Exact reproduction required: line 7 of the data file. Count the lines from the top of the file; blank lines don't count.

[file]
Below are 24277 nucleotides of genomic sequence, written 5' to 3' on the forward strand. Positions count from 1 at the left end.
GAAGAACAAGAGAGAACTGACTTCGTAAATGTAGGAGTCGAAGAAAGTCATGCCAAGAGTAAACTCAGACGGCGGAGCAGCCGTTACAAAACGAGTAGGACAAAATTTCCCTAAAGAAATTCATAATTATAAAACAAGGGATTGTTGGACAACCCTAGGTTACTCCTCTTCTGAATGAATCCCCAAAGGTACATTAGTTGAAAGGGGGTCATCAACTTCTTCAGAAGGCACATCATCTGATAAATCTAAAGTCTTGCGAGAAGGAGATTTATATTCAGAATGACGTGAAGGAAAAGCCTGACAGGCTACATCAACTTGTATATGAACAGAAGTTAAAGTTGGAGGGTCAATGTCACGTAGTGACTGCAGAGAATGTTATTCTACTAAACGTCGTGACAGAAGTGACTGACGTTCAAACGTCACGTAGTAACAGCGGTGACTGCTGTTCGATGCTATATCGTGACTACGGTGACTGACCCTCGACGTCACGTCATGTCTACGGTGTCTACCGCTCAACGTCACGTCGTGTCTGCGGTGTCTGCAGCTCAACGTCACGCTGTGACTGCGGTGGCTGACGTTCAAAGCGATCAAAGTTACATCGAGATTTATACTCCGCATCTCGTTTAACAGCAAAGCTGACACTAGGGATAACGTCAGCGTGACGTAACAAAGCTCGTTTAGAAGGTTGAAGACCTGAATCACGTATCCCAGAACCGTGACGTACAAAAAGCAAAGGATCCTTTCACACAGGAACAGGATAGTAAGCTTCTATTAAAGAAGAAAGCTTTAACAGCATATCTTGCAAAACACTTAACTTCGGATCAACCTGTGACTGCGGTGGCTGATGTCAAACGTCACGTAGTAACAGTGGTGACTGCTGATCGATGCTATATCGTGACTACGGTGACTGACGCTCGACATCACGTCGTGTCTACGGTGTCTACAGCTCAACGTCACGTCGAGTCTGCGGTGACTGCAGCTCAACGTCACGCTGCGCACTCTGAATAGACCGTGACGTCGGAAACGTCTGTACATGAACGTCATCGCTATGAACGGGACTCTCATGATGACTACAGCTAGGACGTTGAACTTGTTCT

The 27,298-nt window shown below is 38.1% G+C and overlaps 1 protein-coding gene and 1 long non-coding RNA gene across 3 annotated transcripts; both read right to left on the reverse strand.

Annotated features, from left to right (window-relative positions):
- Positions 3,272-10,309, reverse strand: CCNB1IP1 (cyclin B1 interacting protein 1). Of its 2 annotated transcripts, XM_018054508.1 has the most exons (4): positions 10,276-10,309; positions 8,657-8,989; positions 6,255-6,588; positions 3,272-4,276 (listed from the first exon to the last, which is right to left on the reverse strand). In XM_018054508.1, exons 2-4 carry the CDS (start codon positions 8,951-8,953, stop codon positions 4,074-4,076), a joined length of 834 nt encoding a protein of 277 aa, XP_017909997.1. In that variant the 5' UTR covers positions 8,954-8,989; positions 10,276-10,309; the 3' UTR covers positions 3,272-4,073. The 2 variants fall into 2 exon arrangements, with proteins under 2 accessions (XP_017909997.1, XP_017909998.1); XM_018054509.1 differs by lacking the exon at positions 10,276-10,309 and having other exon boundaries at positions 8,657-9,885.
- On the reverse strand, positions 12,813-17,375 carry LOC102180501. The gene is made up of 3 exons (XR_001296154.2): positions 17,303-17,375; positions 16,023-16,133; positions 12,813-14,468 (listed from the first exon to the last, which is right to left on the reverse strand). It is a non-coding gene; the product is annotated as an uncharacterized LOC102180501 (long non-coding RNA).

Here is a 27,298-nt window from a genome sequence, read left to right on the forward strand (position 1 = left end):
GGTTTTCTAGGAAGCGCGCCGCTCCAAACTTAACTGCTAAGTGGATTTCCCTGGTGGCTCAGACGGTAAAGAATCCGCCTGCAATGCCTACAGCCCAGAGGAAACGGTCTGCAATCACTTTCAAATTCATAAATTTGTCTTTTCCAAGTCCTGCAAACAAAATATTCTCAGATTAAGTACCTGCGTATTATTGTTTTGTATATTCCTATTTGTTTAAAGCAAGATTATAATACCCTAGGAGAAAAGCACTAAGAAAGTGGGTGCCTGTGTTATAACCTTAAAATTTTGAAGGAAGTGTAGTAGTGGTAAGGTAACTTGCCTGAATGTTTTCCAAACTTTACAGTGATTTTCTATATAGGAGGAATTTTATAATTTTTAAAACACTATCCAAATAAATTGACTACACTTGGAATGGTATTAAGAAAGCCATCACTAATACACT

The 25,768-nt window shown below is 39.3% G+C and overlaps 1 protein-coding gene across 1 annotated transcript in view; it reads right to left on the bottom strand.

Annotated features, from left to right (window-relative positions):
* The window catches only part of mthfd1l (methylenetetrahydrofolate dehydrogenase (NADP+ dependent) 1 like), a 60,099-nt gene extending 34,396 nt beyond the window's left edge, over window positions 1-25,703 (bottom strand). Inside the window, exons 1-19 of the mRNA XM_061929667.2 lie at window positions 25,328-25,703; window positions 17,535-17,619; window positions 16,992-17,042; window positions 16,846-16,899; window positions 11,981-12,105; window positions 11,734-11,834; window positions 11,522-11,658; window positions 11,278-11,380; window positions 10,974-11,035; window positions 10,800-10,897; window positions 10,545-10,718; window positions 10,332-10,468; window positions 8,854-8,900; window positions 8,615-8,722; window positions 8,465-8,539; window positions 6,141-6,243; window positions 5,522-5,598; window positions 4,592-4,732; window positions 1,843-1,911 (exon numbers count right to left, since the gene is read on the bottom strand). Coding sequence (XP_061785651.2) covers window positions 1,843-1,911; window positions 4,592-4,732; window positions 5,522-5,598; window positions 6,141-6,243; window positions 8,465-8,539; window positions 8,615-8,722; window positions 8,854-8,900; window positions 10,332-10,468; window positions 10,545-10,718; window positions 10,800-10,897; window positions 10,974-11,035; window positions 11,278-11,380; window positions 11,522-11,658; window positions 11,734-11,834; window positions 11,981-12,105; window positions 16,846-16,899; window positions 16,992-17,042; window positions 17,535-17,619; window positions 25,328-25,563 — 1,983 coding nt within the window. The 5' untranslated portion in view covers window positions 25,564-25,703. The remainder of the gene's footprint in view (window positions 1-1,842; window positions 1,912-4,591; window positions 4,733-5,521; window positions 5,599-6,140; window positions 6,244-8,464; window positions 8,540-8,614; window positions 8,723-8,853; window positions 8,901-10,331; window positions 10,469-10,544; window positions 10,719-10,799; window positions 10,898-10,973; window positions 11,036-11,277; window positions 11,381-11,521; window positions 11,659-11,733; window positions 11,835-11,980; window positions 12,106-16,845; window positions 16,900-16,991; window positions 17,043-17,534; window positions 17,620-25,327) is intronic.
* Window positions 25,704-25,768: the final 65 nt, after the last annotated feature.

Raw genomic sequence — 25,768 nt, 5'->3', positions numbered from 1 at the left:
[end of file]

Here is a 27,298-nt window from a genome sequence, read left to right on the forward strand (position 1 = left end):